Does Apple's HealthKit Prove FDA Guidance Is Working?

Anthony Brino | Government Health IT | September 2, 2014

Skepticism remains over the Food & Drug Administration’s regulation of mobile health. The approach will just slow innovation, as Scott Gottlieb, MD, an American Enterprise Institute analyst and former FDA deputy commissioner, argued recently in the Wall Street Journal.  If Apple’s optimistic plans for the Health Kit mobile suite are any indication, though, the FDA is doing well so far in its risk- and discretion-based regulatory framework, subjecting mobile apps to the same standard as medical devices.

True, from a regulatory or product development standpoint, it may not be as easy for a tech startup to launch a mobile healthcare app as it is to build an app for finding the nearest food truck. But the FDA’s guidance on what it will and will not examine through device classification and premarket clearance processes is looking like it will be able to accommodate Apple’s much-hyped healthcare product, along with many more basic and advanced diagnostic, monitoring and engagement tools to come.  Since releasing the final framework last fall and meeting with Apple executives this past winter, the FDA has been occasionally updating its guidance and adding new examples of app functionality that won’t have to go through premarket approval, which of course can be a lengthy and protracted.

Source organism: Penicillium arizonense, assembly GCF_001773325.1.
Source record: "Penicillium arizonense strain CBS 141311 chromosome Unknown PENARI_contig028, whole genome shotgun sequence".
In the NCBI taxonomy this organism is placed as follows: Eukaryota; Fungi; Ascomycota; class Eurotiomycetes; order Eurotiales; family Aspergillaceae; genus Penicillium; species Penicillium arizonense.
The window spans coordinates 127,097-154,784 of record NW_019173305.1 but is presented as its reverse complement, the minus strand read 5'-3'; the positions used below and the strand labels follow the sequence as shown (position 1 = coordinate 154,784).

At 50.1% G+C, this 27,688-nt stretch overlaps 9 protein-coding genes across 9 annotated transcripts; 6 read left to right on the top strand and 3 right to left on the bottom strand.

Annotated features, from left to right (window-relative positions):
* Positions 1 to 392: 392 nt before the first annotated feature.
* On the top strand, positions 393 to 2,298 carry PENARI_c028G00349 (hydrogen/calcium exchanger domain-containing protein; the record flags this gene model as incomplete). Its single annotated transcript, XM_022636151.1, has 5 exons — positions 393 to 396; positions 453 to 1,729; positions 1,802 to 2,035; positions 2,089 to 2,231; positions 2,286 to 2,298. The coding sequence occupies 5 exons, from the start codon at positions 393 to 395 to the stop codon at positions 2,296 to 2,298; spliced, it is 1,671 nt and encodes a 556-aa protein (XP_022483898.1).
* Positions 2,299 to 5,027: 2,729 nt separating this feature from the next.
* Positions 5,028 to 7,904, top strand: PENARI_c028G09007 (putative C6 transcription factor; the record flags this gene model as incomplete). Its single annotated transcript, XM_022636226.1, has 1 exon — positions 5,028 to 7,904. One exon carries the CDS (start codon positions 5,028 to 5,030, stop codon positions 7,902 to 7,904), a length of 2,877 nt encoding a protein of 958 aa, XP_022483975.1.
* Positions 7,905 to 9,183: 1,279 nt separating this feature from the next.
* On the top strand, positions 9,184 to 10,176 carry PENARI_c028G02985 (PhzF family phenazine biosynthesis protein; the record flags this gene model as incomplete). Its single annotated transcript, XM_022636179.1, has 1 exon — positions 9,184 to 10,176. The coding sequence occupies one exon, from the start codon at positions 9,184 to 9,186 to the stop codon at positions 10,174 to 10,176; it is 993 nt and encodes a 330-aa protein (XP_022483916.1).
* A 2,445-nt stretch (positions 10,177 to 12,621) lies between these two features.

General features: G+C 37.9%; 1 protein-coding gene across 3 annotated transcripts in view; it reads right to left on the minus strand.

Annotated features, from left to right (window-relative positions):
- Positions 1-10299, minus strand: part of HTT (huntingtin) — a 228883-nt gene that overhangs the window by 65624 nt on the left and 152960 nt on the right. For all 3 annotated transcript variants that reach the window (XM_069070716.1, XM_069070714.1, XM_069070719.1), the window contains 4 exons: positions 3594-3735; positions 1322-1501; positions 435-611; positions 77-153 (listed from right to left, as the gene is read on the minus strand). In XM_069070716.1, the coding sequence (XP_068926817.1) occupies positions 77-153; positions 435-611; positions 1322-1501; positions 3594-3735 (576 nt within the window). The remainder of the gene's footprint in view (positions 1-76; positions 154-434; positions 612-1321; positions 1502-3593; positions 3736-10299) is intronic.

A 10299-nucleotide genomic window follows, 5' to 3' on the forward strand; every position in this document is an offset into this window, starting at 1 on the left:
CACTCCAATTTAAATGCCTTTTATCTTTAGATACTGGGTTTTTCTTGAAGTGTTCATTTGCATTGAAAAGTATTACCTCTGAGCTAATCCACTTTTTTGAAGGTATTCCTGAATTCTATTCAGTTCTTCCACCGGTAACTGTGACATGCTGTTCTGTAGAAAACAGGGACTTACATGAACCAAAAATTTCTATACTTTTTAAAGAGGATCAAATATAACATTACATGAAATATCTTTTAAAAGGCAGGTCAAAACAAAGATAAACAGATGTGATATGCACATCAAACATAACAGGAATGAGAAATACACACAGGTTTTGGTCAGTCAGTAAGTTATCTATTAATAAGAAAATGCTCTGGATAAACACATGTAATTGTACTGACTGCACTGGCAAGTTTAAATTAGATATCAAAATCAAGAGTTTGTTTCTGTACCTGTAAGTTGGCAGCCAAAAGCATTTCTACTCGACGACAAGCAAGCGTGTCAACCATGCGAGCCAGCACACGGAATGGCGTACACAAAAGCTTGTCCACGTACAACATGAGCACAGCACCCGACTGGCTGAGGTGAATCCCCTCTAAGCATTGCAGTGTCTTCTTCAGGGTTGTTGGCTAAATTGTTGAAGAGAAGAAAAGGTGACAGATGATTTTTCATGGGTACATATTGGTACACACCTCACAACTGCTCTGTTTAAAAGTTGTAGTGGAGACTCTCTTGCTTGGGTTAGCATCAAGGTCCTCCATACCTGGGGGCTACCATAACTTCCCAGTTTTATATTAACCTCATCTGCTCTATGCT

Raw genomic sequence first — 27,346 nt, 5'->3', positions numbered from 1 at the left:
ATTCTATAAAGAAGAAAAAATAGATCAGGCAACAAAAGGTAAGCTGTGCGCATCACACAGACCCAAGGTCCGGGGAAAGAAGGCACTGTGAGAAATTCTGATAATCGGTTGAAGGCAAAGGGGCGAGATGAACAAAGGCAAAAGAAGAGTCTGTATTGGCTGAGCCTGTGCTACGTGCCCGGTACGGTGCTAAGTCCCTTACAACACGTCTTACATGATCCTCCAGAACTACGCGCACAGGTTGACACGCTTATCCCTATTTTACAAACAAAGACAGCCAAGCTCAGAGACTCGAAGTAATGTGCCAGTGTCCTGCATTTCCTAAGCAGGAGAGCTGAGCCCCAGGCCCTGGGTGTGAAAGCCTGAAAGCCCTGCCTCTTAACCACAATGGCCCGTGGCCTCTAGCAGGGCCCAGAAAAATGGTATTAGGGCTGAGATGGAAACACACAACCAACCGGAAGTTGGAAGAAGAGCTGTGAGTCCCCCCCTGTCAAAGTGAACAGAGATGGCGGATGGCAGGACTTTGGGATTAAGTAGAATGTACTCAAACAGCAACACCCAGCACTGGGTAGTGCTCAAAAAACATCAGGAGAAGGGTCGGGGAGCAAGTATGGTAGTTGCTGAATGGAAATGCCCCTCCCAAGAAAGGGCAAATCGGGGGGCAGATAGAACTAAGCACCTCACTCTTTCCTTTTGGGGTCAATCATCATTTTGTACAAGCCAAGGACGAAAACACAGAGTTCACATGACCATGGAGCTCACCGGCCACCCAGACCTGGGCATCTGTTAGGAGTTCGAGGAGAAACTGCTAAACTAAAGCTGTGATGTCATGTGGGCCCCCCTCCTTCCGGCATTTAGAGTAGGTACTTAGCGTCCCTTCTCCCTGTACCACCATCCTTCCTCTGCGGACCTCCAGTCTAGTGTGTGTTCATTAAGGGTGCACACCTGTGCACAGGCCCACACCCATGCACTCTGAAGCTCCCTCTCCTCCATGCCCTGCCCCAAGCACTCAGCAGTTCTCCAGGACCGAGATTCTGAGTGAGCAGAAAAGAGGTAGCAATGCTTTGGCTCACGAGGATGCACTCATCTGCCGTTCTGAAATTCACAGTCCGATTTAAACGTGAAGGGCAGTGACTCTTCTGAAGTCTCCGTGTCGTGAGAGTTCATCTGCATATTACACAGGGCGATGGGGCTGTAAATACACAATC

Among a few of the examples added to the list this year are apps that show drug-drug interactions and safety information, and one that should be relevant to Apple’s HealthKit: “Mobile apps that allows a user to collect, log, track and trend data such as blood glucose, blood pressure, heart rate, weight or other data from a device to eventually share with a healthcare provider, or upload it to an online (cloud) database, personal or electronic health record.”...